While Wisconsin voters elected a progressive to the U.S. Senate, Tammy Baldwin, with a long history of supporting medical cannabis on Nov. 7, they also returned control of the State Senate to Republicans, who continue to control the State Assembly by wide margins.

In the Senate, Republicans emerged with a preliminary 17-15 majority in the Senate with Sen. Jessica King, the Democrat who upset GOP Senator Randy Hopper in a recall last summer, refusing to concede so far with a recount possible. A special election to be held in December in the Waukesha area is expected to pad the party's power in the 33-member Senate to an 18-15 majority. The GOP will continue to hold a very comfortable majority in the State Assembly, with three races looking at recounts.

With the GOP firmly in control, the potential of progress on medical cannabis legislation would appear stalled, with Republicans generally very cool to the idea in the Badger State. The retirement of State Rep. Mark Pocan (D-Madison), the lead sponsor of medical cannabis legislation in the Assembly since 1998 will also trigger a transition. Pocan was elected to the U.S. Congress filling the seat held by Tammy Baldwin since 1998. Pocan can be expected to take his advocacy on the cannabis issue to Washington, D.C. and he has handed off state medical cannabis to Rep. Chris Taylor (D-Madison) who will be the lead sponsor of the Jacki Rickert Medical Marijuana Act (JRMMA) going forward.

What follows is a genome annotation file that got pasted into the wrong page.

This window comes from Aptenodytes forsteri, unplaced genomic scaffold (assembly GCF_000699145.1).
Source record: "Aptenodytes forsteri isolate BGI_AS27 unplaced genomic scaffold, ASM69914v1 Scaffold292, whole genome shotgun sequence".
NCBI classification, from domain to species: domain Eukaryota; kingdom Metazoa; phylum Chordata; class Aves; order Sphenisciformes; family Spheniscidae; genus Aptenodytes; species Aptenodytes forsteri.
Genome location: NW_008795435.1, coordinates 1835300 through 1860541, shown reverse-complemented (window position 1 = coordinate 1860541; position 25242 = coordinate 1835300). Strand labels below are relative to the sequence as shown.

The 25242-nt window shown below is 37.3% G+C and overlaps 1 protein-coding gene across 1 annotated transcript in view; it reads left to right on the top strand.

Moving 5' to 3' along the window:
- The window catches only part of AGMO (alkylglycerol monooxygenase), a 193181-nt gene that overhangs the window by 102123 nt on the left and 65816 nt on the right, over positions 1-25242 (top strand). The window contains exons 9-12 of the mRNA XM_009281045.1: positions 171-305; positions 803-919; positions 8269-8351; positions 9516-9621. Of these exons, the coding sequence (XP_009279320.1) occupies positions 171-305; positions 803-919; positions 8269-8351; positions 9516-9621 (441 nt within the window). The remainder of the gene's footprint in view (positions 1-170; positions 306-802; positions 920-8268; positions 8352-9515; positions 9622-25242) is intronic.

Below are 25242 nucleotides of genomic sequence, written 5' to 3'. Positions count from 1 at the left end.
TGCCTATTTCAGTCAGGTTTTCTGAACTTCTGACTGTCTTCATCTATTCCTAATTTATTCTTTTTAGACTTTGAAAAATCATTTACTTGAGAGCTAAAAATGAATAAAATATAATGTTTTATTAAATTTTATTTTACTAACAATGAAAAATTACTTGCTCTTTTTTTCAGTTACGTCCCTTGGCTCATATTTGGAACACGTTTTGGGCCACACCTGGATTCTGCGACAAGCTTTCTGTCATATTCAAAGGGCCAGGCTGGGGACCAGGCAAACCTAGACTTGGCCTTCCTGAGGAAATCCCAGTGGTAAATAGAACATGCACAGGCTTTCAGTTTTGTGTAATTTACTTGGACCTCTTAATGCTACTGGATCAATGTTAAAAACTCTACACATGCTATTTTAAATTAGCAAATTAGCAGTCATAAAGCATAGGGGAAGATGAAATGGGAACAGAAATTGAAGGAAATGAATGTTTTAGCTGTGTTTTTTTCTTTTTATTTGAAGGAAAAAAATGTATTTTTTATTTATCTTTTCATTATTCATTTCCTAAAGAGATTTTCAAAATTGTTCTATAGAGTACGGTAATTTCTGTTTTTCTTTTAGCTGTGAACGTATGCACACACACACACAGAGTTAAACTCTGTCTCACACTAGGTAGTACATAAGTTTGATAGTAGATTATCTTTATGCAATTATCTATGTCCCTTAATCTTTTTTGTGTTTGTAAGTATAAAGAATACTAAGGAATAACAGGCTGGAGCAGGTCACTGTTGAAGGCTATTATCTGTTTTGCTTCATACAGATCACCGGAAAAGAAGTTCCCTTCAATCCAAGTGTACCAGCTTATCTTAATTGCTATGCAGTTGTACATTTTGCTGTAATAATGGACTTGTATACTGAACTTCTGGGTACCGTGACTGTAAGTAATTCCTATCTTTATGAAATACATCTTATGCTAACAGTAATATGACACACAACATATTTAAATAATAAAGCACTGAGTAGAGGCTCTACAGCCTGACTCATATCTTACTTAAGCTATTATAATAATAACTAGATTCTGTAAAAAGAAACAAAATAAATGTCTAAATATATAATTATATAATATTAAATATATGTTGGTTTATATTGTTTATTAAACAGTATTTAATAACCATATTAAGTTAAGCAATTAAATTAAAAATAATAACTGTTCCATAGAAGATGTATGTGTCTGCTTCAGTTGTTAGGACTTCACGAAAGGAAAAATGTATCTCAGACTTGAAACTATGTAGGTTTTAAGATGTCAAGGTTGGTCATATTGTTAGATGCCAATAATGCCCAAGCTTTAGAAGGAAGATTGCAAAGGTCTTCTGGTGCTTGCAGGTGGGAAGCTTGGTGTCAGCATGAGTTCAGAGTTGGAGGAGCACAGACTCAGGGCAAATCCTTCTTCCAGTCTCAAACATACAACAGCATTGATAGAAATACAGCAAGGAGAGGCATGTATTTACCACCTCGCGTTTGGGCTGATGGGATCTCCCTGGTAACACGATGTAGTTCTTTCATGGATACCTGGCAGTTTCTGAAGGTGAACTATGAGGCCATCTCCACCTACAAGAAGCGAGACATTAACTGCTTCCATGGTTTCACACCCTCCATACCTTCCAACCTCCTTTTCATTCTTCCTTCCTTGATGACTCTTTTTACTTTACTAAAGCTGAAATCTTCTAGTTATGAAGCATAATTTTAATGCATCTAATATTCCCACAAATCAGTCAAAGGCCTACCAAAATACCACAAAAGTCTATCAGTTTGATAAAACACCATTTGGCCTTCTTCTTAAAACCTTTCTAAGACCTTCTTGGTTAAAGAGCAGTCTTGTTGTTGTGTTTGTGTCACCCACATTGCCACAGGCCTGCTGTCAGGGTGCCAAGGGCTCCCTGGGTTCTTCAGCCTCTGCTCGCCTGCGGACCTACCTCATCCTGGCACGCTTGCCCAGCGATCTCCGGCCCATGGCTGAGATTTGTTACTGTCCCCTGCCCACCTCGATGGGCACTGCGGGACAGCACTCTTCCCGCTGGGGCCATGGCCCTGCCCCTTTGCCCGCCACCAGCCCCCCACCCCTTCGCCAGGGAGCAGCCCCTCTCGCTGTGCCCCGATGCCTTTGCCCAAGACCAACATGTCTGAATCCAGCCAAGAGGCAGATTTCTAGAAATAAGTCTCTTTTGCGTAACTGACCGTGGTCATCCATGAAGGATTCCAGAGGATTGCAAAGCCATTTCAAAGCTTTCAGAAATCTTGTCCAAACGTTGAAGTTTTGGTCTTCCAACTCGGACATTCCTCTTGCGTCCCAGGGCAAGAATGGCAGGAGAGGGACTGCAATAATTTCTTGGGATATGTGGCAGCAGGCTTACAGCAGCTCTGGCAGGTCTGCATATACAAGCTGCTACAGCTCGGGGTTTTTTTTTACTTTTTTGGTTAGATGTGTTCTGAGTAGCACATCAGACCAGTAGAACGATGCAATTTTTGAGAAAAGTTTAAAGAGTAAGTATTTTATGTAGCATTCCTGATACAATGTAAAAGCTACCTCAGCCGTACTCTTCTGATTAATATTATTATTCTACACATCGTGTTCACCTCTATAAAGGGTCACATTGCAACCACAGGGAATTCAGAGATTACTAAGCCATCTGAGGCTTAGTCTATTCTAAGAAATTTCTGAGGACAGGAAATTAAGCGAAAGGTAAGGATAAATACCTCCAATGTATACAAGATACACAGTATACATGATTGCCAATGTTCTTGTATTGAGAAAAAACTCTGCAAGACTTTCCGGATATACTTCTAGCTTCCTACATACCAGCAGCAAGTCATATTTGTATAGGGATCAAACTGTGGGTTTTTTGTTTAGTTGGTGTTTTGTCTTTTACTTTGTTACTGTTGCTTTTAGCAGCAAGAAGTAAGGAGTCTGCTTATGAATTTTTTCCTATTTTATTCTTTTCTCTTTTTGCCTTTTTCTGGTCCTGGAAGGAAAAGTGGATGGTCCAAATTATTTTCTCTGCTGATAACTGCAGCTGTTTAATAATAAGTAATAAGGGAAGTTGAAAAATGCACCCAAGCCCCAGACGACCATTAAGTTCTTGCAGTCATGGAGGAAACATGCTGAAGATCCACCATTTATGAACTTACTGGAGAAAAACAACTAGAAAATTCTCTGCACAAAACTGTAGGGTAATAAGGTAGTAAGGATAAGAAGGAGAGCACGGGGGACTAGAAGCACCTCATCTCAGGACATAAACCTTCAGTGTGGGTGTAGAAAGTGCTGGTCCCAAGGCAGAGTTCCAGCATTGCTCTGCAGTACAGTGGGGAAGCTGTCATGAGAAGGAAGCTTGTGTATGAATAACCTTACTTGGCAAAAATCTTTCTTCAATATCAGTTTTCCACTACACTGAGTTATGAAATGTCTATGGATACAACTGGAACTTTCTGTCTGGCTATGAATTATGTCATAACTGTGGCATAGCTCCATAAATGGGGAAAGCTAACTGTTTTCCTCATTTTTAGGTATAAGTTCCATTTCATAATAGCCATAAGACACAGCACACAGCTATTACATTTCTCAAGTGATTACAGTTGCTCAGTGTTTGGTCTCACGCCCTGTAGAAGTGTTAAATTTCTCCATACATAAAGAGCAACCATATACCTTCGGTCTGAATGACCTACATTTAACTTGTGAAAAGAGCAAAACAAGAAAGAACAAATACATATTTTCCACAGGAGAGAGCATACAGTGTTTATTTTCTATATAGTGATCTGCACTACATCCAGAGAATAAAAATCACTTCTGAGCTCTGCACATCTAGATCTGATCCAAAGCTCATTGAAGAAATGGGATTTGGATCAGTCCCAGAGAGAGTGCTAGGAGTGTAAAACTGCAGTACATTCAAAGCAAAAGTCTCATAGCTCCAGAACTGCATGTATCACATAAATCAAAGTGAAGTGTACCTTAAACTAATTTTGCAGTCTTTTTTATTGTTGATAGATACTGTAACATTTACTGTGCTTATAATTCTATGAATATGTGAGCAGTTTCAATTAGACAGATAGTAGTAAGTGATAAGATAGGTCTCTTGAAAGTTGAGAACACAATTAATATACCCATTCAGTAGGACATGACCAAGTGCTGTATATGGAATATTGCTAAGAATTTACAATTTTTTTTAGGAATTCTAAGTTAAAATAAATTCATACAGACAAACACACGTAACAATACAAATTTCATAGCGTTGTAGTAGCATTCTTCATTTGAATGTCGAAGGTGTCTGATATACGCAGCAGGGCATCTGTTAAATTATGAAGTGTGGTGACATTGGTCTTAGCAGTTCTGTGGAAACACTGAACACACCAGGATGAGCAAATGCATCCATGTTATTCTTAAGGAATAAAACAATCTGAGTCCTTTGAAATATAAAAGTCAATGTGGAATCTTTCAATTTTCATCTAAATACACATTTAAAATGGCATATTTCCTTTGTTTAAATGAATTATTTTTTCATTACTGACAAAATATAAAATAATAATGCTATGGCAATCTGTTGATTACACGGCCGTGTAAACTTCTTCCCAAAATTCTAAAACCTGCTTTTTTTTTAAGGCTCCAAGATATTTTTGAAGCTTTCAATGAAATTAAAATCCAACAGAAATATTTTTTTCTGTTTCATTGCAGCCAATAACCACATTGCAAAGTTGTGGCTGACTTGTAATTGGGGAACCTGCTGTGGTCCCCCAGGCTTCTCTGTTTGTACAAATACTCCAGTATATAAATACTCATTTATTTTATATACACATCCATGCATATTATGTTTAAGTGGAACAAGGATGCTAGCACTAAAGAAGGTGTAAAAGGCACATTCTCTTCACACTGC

Pocan will be the only new face in Wisconsin's congressional delegation, with incumbents returning to office in all other congressional districts. Democrat Rob Zerban, who told supporters he supported medical cannabis, lost to incumbent Paul Ryan, who while holding his congressional seat lost the U.S. vice presidency to incumbent Joe Biden.

The historic votes in Colorado and Washington State for cannabis legalization will be felt in Wisconsin. Nationally, marijuana prohibition is less and less popular and Republican domination of Wisconsin State government cannot dim that.

Wisconsin's marijuana laws are some of the worst in the Midwest and there is still no statewide decriminalization law and second offense, any amount, remains a mandatory felony. While I'm not holding my breath, it is possible that the GOP could see the potential for cost savings by moving to reform state pot laws, which have not seen any major revisions since the early 1970s.

The new two-year legislative session begins in January 2013.



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Source: examiner.com
Author: Gary Storck
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